– Calif. Veterans Affairs Health Care Facilities Hit with 30 Safety
Violations
– India: Beware the needle
– Body Art Training Group Approved as Provider of Bloodborne Pathogens
Training
– Viet Nam: HIV/AIDS cases decline: Ministry
– Kenya: Kenya drug addicts to get free needles, syringes
– For Those Who Fear Needles, an Air-Jet Alternative
– Pakistan: WHO to introduce new strategy to fight HIV/AIDS
– Kenya: Public forum to demystify needles
– Global: ‘Emergency plan’ to eradicate polio launched
– UK: Dental patients put at HIV risk by poor hygiene
– Buggy break rooms: Study reveals office ick
– USA: State Allows Pharmacies to Offer More Vaccines

The web edition of SIGNpost is online at:
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page at: http://facebook.com/SIGN.Moderator

Selected updates at: http://twitter.com/#!/signmoderator
__________________________________________________________________
________________________________*_________________________________

1. Abstract: Practice of universal precautions and risk of occupational
blood-borne viral infection among Congolese health care workers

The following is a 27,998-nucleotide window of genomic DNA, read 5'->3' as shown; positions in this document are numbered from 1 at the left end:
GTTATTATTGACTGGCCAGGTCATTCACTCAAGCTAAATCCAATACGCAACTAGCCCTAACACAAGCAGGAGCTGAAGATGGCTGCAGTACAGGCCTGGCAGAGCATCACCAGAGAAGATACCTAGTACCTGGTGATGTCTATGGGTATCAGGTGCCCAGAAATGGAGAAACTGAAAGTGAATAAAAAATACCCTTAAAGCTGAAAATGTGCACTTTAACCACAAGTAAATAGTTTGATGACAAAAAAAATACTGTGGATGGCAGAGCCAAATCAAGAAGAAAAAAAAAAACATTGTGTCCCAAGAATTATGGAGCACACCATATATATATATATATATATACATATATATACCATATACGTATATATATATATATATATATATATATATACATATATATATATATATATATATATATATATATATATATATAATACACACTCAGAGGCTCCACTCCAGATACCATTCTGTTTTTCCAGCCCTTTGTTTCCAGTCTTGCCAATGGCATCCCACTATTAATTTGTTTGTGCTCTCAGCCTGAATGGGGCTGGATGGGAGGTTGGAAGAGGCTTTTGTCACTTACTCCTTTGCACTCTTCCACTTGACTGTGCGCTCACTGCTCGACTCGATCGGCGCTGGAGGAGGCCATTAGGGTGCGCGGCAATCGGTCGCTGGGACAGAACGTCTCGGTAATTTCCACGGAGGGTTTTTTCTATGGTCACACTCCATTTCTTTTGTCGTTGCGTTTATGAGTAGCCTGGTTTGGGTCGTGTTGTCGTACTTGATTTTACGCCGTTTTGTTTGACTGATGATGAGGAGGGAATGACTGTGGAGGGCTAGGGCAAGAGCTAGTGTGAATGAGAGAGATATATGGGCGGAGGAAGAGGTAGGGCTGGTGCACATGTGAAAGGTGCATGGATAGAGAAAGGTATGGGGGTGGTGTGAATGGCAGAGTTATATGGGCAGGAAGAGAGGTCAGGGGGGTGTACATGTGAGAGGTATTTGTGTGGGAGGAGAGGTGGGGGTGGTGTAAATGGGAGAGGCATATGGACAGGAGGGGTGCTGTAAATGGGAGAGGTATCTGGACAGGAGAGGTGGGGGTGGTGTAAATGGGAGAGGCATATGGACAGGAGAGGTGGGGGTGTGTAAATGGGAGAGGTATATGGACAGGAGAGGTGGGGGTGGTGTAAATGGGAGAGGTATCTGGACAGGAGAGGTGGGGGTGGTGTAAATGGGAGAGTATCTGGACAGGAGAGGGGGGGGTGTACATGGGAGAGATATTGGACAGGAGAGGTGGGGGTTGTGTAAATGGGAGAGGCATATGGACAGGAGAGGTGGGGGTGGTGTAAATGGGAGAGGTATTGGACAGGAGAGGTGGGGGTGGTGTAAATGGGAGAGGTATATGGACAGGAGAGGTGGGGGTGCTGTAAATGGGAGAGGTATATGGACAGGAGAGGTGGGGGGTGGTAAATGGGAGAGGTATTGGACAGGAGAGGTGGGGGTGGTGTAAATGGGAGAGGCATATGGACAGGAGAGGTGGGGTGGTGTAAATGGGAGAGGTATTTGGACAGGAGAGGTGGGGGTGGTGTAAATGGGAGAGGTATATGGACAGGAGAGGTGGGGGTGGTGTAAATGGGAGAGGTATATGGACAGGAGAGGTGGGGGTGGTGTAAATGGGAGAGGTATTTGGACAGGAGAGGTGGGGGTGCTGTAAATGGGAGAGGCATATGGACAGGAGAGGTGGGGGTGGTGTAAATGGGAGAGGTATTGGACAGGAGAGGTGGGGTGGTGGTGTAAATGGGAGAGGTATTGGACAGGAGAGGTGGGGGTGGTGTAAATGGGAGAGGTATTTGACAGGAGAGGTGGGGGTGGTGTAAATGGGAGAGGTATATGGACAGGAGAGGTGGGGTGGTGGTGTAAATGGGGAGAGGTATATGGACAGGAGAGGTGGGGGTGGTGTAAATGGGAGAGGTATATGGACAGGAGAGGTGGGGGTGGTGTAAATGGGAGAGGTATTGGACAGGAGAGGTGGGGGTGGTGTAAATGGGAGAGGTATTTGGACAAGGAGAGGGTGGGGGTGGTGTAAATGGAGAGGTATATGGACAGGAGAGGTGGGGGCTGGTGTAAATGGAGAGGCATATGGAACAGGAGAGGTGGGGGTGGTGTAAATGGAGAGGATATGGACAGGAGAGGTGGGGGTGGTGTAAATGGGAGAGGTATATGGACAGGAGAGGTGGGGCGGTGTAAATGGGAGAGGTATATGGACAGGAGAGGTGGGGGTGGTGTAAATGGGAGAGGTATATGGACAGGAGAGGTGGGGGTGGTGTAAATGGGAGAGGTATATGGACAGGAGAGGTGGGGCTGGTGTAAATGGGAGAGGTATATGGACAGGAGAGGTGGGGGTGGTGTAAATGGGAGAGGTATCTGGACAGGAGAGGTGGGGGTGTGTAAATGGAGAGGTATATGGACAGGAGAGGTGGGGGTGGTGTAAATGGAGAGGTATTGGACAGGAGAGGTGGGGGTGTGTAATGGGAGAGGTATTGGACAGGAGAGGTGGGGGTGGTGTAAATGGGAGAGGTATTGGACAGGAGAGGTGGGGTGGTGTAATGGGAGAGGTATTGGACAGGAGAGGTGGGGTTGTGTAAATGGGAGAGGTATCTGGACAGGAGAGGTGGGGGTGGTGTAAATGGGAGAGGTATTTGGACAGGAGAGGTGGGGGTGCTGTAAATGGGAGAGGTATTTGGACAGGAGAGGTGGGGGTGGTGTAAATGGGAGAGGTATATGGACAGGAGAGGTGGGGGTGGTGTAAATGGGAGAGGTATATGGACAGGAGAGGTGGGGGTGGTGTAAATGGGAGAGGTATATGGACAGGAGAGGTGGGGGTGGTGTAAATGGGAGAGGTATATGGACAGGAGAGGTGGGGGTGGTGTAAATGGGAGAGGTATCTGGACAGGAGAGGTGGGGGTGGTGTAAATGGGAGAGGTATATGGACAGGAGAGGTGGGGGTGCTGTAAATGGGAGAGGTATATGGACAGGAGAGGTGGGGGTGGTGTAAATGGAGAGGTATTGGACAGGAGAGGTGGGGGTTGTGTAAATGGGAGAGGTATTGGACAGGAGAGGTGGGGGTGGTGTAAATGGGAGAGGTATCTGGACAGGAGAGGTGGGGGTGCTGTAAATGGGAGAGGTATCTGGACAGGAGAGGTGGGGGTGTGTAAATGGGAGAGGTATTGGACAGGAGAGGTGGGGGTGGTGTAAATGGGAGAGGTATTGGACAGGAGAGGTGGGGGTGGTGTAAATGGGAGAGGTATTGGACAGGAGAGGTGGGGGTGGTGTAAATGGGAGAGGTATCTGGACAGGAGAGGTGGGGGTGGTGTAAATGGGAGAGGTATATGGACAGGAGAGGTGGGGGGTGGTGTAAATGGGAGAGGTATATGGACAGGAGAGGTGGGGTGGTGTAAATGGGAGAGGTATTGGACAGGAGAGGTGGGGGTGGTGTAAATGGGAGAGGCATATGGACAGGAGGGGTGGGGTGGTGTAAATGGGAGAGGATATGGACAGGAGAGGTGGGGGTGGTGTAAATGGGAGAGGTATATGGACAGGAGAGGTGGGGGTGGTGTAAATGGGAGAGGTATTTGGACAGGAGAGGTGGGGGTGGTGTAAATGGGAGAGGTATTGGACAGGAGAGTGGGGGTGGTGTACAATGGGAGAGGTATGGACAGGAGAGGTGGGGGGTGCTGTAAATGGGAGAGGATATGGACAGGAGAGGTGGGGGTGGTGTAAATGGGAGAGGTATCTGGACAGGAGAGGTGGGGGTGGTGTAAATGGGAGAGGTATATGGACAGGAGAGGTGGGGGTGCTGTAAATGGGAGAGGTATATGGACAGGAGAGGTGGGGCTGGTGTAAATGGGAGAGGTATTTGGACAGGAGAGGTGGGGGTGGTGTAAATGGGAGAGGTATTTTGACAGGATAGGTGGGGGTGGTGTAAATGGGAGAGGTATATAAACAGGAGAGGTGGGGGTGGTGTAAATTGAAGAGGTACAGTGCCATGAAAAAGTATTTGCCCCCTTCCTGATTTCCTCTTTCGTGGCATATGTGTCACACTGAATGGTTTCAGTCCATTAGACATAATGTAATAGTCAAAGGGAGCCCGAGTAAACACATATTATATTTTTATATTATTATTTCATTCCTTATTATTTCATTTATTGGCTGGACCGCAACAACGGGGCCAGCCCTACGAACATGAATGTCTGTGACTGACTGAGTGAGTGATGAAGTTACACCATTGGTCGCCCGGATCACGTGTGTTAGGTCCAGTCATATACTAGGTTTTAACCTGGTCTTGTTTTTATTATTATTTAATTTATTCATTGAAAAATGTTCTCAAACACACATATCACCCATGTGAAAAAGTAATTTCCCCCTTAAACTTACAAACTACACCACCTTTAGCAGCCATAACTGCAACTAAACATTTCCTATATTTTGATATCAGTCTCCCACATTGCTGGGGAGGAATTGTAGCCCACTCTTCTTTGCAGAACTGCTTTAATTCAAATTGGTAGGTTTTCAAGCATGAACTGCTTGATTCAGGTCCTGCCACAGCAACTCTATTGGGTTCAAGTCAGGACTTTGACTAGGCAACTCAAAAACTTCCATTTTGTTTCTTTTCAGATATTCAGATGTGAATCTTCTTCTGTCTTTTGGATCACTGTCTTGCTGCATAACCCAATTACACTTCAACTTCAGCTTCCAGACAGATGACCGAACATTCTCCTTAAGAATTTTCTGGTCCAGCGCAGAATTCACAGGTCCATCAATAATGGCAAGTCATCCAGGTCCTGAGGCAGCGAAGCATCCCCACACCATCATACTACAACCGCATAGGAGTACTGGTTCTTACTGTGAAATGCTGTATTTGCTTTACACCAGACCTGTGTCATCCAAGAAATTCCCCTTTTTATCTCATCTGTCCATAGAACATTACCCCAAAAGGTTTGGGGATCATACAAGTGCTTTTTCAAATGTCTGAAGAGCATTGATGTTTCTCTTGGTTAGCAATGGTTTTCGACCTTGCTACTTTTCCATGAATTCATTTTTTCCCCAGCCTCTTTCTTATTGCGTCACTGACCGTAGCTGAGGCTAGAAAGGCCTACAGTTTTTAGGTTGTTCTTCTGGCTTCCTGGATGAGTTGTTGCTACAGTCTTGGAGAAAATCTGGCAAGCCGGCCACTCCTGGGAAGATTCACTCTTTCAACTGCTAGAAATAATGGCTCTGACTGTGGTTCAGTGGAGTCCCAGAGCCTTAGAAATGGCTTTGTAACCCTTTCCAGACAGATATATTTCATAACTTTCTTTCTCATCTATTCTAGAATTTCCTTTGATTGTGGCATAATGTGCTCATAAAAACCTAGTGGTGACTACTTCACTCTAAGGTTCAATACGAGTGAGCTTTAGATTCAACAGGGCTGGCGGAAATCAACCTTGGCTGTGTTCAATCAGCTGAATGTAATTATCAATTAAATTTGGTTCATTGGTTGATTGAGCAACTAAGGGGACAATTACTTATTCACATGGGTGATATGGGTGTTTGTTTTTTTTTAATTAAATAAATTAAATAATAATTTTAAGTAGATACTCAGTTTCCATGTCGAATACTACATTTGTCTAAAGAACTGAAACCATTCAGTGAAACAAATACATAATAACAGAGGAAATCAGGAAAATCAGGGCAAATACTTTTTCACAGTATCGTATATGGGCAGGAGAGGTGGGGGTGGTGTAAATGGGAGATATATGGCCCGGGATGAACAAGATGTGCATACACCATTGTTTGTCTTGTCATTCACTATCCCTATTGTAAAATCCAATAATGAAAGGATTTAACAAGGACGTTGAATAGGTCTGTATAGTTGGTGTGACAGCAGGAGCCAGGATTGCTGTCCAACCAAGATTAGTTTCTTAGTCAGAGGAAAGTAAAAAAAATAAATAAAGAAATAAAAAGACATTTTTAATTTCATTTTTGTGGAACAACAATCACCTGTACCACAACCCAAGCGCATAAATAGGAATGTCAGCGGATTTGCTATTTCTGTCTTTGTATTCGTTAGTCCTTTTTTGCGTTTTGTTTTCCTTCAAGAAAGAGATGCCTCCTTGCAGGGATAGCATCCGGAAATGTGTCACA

__________________________________________________________________
http://www.ncbi.nlm.nih.gov/pubmed/21592618

Am J Infect Control. 2012 Feb;40(1):68-70.e1.

Practice of universal precautions and risk of occupational blood-borne
viral infection among Congolese health care workers.

Ngatu NR, Phillips EK, Wembonyama OS, Hirota R, Kaunge NJ, Mbutshu LH,
Perry J, Yoshikawa T, Jagger J, Suganuma N.

Department of Environmental Medicine, Kochi Medical School, Kochi
University, Nankoku, Japan.

The extent of occupational injuries among health care workers in central
Africa, particularly in the Democratic Republic of Congo, is not
documented. We sought to determine the incidence of percutaneous injury and
exposure to blood and other body fluids in Congolese urban and rural
hospitals in the previous year. Our data show high rates of percutaneous
injury and exposure to blood and other body fluids, reflecting poor safety